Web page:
I find this conception of freedom disturbing. Perhaps it is her poetic style that makes me feel so sorry for her helpless uterus: by giving it human attributes of hearing and understanding as her addressee, Everjoice’s “revolutionary” act strikes me as wanton, especially when we remember that there are several other ways the “little productive machine” could have been stopped from reproducing. But Everjoice is an emancipated subject with absolute freedom over her body; so uterus, rest in peace.
The book is revolutionary in many ways, but perhaps most importantly it lifts the shroud on the deity called sexuality. Unveiled, sexuality is presented to the gaze of the reader without any qualms about blasphemy. In a sense, the book makes das Unheimliche of sexuality become das Heimliche. That which has been hidden, or discussed in whispers, is exposed and demystified.
One of the strongest points of the Reader is the intensity and profundity of theorising, especially in the framing essays. Sylvia Tamale, for instance, gives a deep analysis of research on sexuality in Africa, showing how it has been approached by different interest groups — missionaries, colonialists, imperialists, patriarchal governments, etc. Jane Bennett does a related analysis in the area of activists’ subversion of and resistance to monolithic sexual regimes. Desiree Lewis uses postcolonial discourse to demonstrate how western/Eurocentric/US-centric conceptions of Africa are not only sometimes misleading but also racist.
In a startling analysis of African erotic sexuality (which she calls “osunality” after the Yoruba goddess of erotic pleasure and fertility), Nkiru Nzegwu turns phallocentrism on its head by demonstrating that the phallus is not a symbol of man’s power; on the contrary, it is evidence of his helplessness, for it is devoured by the vagina. “After the semen’s extraction,” she writes, “the depleted male is physically and emotionally drained, while females are powered to continue.” And shortly after: “Because of its importance in the continuation of birth and the expansion of families, the vagina becomes the seat of women’s power” (264).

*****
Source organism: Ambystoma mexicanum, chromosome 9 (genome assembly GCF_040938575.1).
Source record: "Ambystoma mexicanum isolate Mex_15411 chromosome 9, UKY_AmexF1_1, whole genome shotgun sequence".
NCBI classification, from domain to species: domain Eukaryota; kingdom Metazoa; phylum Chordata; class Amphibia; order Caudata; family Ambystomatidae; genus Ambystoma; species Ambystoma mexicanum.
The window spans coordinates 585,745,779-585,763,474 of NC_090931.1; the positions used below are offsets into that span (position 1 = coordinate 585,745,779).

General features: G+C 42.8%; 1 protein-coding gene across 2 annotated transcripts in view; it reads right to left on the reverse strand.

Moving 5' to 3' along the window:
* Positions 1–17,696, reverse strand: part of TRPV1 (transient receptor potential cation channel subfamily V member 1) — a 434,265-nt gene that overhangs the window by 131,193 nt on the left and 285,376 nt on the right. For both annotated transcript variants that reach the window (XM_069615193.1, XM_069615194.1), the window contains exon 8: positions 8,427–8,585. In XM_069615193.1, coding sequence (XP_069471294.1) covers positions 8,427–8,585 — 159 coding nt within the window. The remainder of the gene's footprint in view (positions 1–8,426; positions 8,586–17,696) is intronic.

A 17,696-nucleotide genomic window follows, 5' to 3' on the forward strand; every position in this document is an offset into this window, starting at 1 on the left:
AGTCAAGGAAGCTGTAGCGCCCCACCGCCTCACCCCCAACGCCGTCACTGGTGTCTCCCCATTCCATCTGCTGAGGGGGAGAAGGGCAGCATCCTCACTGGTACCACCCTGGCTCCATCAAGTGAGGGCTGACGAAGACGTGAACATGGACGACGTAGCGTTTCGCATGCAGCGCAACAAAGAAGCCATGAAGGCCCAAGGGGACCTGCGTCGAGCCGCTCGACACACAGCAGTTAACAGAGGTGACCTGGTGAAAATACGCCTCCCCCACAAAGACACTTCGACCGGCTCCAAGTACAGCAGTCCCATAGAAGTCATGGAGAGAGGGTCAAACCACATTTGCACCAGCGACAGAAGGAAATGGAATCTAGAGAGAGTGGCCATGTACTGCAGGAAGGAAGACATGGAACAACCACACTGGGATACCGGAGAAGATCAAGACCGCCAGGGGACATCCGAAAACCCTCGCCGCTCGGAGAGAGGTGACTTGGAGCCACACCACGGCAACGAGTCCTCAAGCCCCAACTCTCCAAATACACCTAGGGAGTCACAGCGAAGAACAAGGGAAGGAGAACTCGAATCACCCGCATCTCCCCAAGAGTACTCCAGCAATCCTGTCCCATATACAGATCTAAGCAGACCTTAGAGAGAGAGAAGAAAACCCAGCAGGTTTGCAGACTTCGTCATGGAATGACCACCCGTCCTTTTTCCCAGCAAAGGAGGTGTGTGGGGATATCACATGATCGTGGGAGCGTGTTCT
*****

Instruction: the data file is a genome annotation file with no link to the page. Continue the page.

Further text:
Another area that is re-theorised, is the issue of female genital mutilation (FGM). It turns out that FGM is not always and already a mutilation or a patriarchal imposition on women. On the contrary, some of the practices that have been lumped together in the category “FGM” are modifications, not mutilations, and they are sometimes voluntarily undertaken by some women to enhance their sexual pleasure or that of their partners.
In an insightful essay that anti-FGM crusaders need to read carefully, Brigitte Bagnol and Esmeralda Mariano write: “Some women modify the diameter of the vagina, its temperature, lubrication, humidity and consistency through steam baths, smokes and application or ingestion of various preparations” (271). In an endnote, they report something that will surprise many white South Africans: “Anecdotal accounts suggest that some white South African women are getting in on the act [of manually elongating the inner folds of the labia minora to create the culturally approved organ modification, which is deemed sensuous and critical for enhanced sexual pleasure] in order to keep their men from crossing racial lines” (267). Clearly, the Reader challenges us to discover issues that might seem too “archaic” to interest modern and postmodern people, some of them carrying Master’s and Doctoral degrees.
There are also some humorous (albeit serious) chapters in the Reader. One of them is entitled “Ob/Gyn Experiences – Life Stories”. It is a list of twelve experiences compiled by the editor, Tamale. “In more ways than one, the relation between gynaecologists and their women patients is quintessentially one of power,” she writes in her introduction to this chapter. The first of these stories presents us with a lady called Mumbi (not her real name) whom a male doctor asks while at his job, “Did you know that you have grey hair?” Imagine that!